Last year we were plagued with mechanical breakdowns.  One in particular had us sidelined for a full week.  The pressure was on!  When the crop is ready you have to move fast.  Every day counts.  If a frost hits the grade of the crop can be reduced dramatically.  Sometimes the crop can be so damaged it just doesn’t pay to bring it in, especially considering historically weak grain prices.

The price of wheat has not kept up with the consumer price index.  On top of that western Canadian producers are hamstrung by the Canadian Wheat Board.  Just another government board that rewards the east (WCB does not apply east of Manitoba)  and screws the west.  Check out this link for stats collected by the American USDA to give you an idea of how tough it has gotten for farmers to make ends meet.  What’s happening is the family farm is nearing an end.  Forced out by the economics of big business.  The only way you can make a living from grain farming is to cultivate 10’s of thousands of acres.  All the input costs have gone up but the revenue side has remained flat for generations.

This year’s harvest got off to a rocky start.  Eric and his brother Albert were out working the combine and unknown to them an oil line had burst.  By the time the alarms went off they were within a couple of minutes of seizing the engine.  The line was repaired, all systems were go, and then it rained.  We had to wait 2 to 3 days before the crop was dry enough to begin again.  Once we were rolling everything went pretty smoothly.  Blew an injector line, broke a drive chain, broke a header adjustment bolt, destroyed the header shoot gate, and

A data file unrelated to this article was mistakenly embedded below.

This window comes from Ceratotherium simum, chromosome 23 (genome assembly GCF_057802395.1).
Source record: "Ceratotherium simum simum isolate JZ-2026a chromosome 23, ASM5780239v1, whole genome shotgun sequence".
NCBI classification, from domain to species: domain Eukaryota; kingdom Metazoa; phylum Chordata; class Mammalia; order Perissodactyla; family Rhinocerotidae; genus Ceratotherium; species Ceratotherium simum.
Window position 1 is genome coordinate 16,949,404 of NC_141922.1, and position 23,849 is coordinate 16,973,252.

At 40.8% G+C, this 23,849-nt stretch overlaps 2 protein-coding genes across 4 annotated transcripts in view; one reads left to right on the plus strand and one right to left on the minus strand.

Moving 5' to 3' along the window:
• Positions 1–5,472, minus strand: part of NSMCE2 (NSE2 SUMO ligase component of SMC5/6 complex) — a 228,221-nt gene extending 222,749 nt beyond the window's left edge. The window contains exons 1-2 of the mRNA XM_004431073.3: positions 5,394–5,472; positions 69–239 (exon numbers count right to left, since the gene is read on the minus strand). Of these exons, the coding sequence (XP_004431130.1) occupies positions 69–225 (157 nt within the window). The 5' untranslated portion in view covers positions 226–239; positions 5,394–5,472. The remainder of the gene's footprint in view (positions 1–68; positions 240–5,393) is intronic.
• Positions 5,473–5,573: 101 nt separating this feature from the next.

Moving the swather.

the gear box on the auger tractor gave up the ghost.  For the most part minor stuff.  Just additional stress.  It’s hard for most people to comprehend that an entire year’s revenue is taken in during one week!  51 weeks of blood, sweat and negative cash flow.  If something goes wrong and the crop is a bust, well it’s not pretty.

Many farmers feel that feeding the world is their mission.  God put them on the planet to put food on our plates.  They feel a real affection for the land they work.  It’s almost like the land is another child of theirs.  They nurture it, protect it, feed it and then feel a great sense of accomplishment when it repays them by bringing forth a great crop.  I have seen farmers pick up the soil they farm and just rub it on their face.  They seem to enter into a state of rapture as they smell the earthiness and feel the velvet texture.

Most farmers, especially on the family farms,  earn a meager living compared to business men and women who have to shoulder the same levels of stress and calculated uncertainly.  But just try and take these sod busters off the farm!

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Crossfield Alberta

by on May.01, 2011, under Cameras, Darkroom, Developing, Digital, Friends, Location, Travel

Photograph of Crossfield Store by Eric Rose

Crossfield Store

Not very far from Calgary, a city of over 1 million, is the quiet town of Crossfield.  Crossfield has a population of 2861 according to their official website.  Two weeks ago the population jumped by 3 as my wife and I plus one of my photo buddies Mark Bingham ventured out to enjoy this sleepy little town.